In plotting the lifetime risk of aortic root and mid-ascending aortic aneurysm against aortic size (Figure 7), we see that for the aortic root the risk starts to increase substantially immediately after reaching 5.0 cm, while for the mid-ascending aorta the risk increases after 5.25–5.5 cm (note the inflection point where each curve starts upward). In a Cox regression analysis of these data, aortic root aneurysm emerged as a significant risk factor associated with the studied endpoints of aortic events and death. These data signify that aortic root dilatation is more malignant and dangerous than dilatation solely of the supracoronary segment of the ascending aorta.

Figure 7 Lifetime risk of the first composite end point (red line) and the second composite end point (black line) against the mid-ascending aorta diameter (A) and against the aortic root diameter (B) of 1,162 patients. Mid-ascending aorta diameter >5.25 cm (A) poses a considerable increase in risk for the first and second composite end points. For the aortic root (B), the risk of the first composite end point increases considerably at a diameter >5.0 cm. The risk of near normal-sized aortas is overestimated because of a selection bias with the underrepresentation of healthy individuals. At diameters >4.5 cm, the sample becomes representative. Note that the risk of the first composite end point, attributed to an aortic root 5.0 cm wide, is almost 12% (B), which is double compared with the respective risk of a mid-ascending aorta (A). The R2 values for both figures are very close to 1, suggesting that the trend lines almost perfectly fit the data [reprinted with permission from Kalogerakos et al. (37)].

With knowledge of this differing outlook for aortic root and supracoronary mid-ascending aneurysm, we hypothesize that the two distinct “hinge-points” that we had identified in our prior studies (see Figure 4) could potentially be explained by the different locations of disease in the ascending aorta, wherein the smaller hinge-point corresponds to risk conferred by the aortic root, while the larger hinge-point shows the risk of root-sparing mid-ascending aortic aneurysm.

Genetic predisposition contributes to malignant aortic root disease

Since the discovery of the familial nature of thoracic aortic disease in the late 1990s (25,26), major strides have been made towards understanding the clinical and molecular genetics of this disease. One out of every five patients with thoracic aortic disease has at least one other first-degree relative with some form of aortopathy or aneurysm-related disease (25,26). Most familial cases of aortic disease are inherited in an autosomal dominant fashion (38), so that in large families every generation will typically have at least one affected individual. Thoracic aortic diseases are subdivided into syndromic (with extra-aortic features) and non-syndromic (with disease limited to the aorta) cases, with the latter category being further subdivided into familial and sporadic cases. Although patients with syndromic thoracic aortic disease (such as Marfan, Loeys-Dietz, Ehlers-Danlos, and Turner’s syndromes) can present with aortic aneurysm at various locations, the aortic root specifically appears to be the most common site for aortic dilatation (39-41). Such root dilatation in syndromic cases is typically very malignant, as it develops early in life (even during childhood) and leads to aortic dissection or rupture at smaller aortic sizes and younger ages than typical non-syndromic patients.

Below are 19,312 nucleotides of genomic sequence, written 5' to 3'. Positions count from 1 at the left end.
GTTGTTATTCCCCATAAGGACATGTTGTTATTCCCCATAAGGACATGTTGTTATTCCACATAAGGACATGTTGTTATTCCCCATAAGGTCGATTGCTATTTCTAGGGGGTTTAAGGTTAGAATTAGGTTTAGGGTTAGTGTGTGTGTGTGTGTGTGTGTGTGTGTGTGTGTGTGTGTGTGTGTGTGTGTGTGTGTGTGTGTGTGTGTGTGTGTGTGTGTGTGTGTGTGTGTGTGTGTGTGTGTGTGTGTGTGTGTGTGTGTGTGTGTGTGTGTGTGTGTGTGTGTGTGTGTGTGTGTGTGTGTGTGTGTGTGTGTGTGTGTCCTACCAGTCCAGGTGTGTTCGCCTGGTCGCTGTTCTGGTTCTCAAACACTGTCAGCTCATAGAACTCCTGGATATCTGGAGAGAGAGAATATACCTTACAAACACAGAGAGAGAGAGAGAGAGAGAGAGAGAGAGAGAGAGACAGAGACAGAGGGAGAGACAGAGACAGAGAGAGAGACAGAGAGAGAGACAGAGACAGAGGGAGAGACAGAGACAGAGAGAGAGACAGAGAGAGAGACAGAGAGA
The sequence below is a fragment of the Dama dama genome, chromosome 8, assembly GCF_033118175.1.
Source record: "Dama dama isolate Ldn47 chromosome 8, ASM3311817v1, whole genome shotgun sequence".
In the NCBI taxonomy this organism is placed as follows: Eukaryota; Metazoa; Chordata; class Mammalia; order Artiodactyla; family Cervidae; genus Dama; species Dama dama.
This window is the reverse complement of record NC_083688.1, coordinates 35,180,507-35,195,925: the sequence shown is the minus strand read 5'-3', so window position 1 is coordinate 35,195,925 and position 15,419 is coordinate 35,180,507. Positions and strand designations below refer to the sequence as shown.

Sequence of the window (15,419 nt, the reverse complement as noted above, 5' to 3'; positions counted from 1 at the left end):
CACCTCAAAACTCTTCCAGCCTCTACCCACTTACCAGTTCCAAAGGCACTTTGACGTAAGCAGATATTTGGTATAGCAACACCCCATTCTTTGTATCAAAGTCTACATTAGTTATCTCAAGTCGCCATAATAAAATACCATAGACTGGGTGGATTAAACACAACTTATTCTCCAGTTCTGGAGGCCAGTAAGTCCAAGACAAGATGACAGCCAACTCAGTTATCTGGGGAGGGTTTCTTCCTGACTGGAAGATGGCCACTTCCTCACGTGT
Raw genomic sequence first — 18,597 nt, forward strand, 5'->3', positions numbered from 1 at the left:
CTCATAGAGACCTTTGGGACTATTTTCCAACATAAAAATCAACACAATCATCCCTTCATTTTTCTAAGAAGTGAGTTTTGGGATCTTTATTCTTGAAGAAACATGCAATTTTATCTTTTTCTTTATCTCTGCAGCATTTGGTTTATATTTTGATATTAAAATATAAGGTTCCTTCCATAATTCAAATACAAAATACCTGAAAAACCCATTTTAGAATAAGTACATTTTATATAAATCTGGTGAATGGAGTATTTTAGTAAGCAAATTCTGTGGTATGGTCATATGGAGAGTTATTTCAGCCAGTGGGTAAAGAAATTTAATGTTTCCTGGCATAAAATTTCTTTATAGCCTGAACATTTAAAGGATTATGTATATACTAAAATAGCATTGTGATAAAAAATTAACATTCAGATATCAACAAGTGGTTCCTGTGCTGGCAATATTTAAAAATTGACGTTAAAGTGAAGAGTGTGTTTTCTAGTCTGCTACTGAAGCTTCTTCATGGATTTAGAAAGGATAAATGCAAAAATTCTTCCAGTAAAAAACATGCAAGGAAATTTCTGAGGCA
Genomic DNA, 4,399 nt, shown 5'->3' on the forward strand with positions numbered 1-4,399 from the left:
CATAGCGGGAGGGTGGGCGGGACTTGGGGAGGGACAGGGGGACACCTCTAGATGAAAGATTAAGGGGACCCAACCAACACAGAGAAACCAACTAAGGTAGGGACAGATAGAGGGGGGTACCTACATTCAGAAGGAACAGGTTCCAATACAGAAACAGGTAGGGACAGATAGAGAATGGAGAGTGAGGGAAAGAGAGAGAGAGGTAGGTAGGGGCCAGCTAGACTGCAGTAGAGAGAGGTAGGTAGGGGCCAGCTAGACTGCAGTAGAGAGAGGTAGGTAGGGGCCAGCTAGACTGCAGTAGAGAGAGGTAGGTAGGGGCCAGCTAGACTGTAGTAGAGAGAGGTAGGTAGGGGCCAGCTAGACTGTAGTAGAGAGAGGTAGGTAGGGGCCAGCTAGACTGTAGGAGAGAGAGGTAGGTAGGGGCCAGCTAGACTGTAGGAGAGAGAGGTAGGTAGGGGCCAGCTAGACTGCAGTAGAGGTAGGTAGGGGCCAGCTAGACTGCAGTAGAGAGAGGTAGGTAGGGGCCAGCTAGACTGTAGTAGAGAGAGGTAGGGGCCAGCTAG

Although clinical identification of patients with syndromic aortopathies is somewhat easier (than non-syndromic patients) due to the multitude of extra-aortic manifestations and its common familial nature, molecular genetics have become increasingly important over the past decade for diagnosis, confirmation, and familial screening for both syndromic and non-syndromic thoracic aortic disease (20). To date, more than 70 genes have in some way been implicated in thoracic aortic disease, although only 24 of these genes have been confirmed by ClinGen (with 11 genes classified as strong/definitive, 4 genes as moderate, and 9 genes as limited evidence of causation) (42).

Interestingly, a change in only one single nucleotide—only one of the 3.2 billion “letters” making up the human genome—in one of these known risk genes is sufficient to cause familial thoracic aortic aneurysm disease. This is simply remarkable—as if a single grain of sand determined the fate of a huge beach biosphere. Routine clinical genetic testing via exome sequencing (27) currently has become a cost-effective way to test for pathogenic variants in the currently known risk genes. As the sequencing data is held permanently, this also permits re-visiting the data later to check for variants in any newly discovered causative genes.